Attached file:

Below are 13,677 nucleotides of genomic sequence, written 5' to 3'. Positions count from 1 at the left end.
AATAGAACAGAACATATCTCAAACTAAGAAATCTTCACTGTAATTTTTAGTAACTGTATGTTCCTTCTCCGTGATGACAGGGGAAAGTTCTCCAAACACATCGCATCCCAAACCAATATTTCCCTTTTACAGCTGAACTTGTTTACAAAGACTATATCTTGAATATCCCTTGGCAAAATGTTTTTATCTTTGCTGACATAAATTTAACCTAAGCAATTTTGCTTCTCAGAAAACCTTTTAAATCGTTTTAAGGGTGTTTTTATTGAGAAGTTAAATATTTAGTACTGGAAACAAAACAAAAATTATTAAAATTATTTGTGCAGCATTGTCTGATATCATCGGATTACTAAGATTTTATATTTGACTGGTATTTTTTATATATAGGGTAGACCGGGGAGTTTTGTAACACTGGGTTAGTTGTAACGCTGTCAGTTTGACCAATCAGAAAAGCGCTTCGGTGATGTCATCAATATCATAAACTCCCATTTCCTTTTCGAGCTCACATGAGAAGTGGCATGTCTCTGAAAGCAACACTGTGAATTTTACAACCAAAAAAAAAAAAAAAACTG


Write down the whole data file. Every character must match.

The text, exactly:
Below are 13,677 nucleotides of genomic sequence, written 5' to 3'. Positions count from 1 at the left end.
AATAGAACAGAACATATCTCAAACTAAGAAATCTTCACTGTAATTTTTAGTAACTGTATGTTCCTTCTCCGTGATGACAGGGGAAAGTTCTCCAAACACATCGCATCCCAAACCAATATTTCCCTTTTACAGCTGAACTTGTTTACAAAGACTATATCTTGAATATCCCTTGGCAAAATGTTTTTATCTTTGCTGACATAAATTTAACCTAAGCAATTTTGCTTCTCAGAAAACCTTTTAAATCGTTTTAAGGGTGTTTTTATTGAGAAGTTAAATATTTAGTACTGGAAACAAAACAAAAATTATTAAAATTATTTGTGCAGCATTGTCTGATATCATCGGATTACTAAGATTTTATATTTGACTGGTATTTTTTATATATAGGGTAGACCGGGGAGTTTTGTAACACTGGGTTAGTTGTAACGCTGTCAGTTTGACCAATCAGAAAAGCGCTTCGGTGATGTCATCAATATCATAAACTCCCATTTCCTTTTCGAGCTCACATGAGAAGTGGCATGTCTCTGAAAGCAACACTGTGAATTTTACAACCAAAAAAAAAAAAAAAACTG